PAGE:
Trump, meanwhile, said on March 18 that he was going to invoke the Defense Production Act — a 1950 law allowing the president to force American businesses to produce materials in the national defense, such as ventilators and medical supplies for health care workers — but waited a week to actually invoke it, finally using it on March 27, to force GM to make ventilators.
During that key stretch, even hospitals and doctors implored the administration to use the Defense Production Act to increase the capacity to produce needed equipment. In a March 21 letter to Trump, the American Hospital Association, the American Medical Association and the American Nurses Association all urged Trump to, "Immediately use the DPA to increase the domestic production of medical supplies and equipment that hospitals, health systems, physicians, nurses and all front line providers so desperately need.”
Meanwhile, Trump repeatedly dismissed how necessary masks were in helping to contain the spread of the disease until the middle of July — even though public health experts had long said that wearing masks in public is one of the best tools people have to cut down on transmission of the virus — saying at various points that he wanted "people to have a certain freedom" and that "masks cause problems, too."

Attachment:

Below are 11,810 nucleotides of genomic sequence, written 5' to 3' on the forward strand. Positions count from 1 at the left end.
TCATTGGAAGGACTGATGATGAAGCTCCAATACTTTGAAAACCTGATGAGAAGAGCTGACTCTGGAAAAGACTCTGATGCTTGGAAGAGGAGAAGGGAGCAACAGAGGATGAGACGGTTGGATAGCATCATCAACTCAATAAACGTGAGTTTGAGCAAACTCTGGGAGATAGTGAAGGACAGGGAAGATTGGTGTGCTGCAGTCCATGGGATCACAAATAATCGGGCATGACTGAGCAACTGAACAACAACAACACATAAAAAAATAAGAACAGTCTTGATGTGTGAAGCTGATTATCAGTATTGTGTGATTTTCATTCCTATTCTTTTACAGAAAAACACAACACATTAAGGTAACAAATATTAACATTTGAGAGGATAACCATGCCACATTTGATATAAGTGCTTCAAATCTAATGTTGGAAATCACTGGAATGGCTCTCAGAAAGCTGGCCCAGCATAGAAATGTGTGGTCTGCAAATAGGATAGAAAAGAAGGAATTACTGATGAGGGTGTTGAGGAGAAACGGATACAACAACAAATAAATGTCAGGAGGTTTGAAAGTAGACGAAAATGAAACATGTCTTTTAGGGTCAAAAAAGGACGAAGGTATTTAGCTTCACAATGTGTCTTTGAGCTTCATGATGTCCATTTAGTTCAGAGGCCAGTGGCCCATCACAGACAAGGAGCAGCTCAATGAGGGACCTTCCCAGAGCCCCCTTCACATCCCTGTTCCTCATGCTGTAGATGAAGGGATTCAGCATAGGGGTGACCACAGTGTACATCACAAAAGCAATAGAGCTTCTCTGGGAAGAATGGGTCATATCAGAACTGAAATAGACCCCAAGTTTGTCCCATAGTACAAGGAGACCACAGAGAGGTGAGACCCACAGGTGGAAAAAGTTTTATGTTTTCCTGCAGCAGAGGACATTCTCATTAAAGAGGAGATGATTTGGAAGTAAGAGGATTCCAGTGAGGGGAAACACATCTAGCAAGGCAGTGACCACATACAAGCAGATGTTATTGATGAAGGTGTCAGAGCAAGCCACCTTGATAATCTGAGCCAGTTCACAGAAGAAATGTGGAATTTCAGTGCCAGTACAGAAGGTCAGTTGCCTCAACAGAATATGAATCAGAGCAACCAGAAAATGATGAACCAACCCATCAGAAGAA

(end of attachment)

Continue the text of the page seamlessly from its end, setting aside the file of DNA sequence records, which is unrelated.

In April, most Americans agreed that that Trump was too slow in his initial response to the threat, according to Pew Research.
Major GOP donor gives emotional speech
Maximo Alvarez, owner of Sunshine Gasoline Distributors in Florida, delivered an emotion-filled speech in favor of President Trump and against Democratic nominee Joe Biden.
What stands out about Alvarez, aside from his personal story, is the amount of money he gave to Trump and the Republican National Committee before he spoke. The total, according to Federal Election Commission records, is just short of $220,000 over the last two election cycles — $150,000 for Trump and $68,900 to the RNC.
It is unusual for a political party to reserve a primetime speaking slot for someone who is both a major contributor and has not held a significant elective office.
A window on the real suburbia
A vision of the suburbs on repeat at the RNC Monday night was a crime-free zone of peace, and tranquility populated by white, gun-loving residents.